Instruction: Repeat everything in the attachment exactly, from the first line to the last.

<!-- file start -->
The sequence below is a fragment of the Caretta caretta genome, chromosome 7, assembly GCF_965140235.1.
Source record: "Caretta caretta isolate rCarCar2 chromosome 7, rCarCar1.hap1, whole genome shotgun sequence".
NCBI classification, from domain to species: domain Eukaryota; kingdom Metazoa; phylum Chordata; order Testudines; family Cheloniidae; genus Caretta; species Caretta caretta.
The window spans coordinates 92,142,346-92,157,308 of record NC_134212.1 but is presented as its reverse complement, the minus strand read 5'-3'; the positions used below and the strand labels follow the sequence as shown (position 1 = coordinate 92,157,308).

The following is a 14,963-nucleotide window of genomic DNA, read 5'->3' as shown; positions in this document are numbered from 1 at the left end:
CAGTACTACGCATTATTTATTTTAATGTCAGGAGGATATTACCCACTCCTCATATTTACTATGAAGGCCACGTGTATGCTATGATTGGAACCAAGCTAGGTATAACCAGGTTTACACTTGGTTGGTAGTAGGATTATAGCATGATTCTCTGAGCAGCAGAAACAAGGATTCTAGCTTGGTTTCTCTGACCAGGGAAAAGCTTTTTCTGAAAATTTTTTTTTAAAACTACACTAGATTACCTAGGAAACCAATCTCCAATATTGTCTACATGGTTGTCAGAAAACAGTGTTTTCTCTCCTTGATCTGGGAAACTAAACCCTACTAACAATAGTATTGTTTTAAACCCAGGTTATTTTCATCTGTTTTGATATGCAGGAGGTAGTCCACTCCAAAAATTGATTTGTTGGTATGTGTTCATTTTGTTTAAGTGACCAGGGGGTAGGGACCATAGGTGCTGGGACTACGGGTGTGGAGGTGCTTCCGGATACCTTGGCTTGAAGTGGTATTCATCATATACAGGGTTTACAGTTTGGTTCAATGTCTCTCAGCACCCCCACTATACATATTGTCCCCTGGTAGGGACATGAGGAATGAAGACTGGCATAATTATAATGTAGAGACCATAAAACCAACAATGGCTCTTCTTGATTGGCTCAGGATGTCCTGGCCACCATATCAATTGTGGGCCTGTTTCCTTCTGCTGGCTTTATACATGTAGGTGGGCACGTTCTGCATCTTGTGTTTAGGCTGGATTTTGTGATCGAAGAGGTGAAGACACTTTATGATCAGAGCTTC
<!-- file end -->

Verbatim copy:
The sequence below is a fragment of the Caretta caretta genome, chromosome 7, assembly GCF_965140235.1.
Source record: "Caretta caretta isolate rCarCar2 chromosome 7, rCarCar1.hap1, whole genome shotgun sequence".
NCBI classification, from domain to species: domain Eukaryota; kingdom Metazoa; phylum Chordata; order Testudines; family Cheloniidae; genus Caretta; species Caretta caretta.
The window spans coordinates 92,142,346-92,157,308 of record NC_134212.1 but is presented as its reverse complement, the minus strand read 5'-3'; the positions used below and the strand labels follow the sequence as shown (position 1 = coordinate 92,157,308).

The following is a 14,963-nucleotide window of genomic DNA, read 5'->3' as shown; positions in this document are numbered from 1 at the left end:
CAGTACTACGCATTATTTATTTTAATGTCAGGAGGATATTACCCACTCCTCATATTTACTATGAAGGCCACGTGTATGCTATGATTGGAACCAAGCTAGGTATAACCAGGTTTACACTTGGTTGGTAGTAGGATTATAGCATGATTCTCTGAGCAGCAGAAACAAGGATTCTAGCTTGGTTTCTCTGACCAGGGAAAAGCTTTTTCTGAAAATTTTTTTTTAAAACTACACTAGATTACCTAGGAAACCAATCTCCAATATTGTCTACATGGTTGTCAGAAAACAGTGTTTTCTCTCCTTGATCTGGGAAACTAAACCCTACTAACAATAGTATTGTTTTAAACCCAGGTTATTTTCATCTGTTTTGATATGCAGGAGGTAGTCCACTCCAAAAATTGATTTGTTGGTATGTGTTCATTTTGTTTAAGTGACCAGGGGGTAGGGACCATAGGTGCTGGGACTACGGGTGTGGAGGTGCTTCCGGATACCTTGGCTTGAAGTGGTATTCATCATATACAGGGTTTACAGTTTGGTTCAATGTCTCTCAGCACCCCCACTATACATATTGTCCCCTGGTAGGGACATGAGGAATGAAGACTGGCATAATTATAATGTAGAGACCATAAAACCAACAATGGCTCTTCTTGATTGGCTCAGGATGTCCTGGCCACCATATCAATTGTGGGCCTGTTTCCTTCTGCTGGCTTTATACATGTAGGTGGGCACGTTCTGCATCTTGTGTTTAGGCTGGATTTTGTGATCGAAGAGGTGAAGACACTTTATGATCAGAGCTTC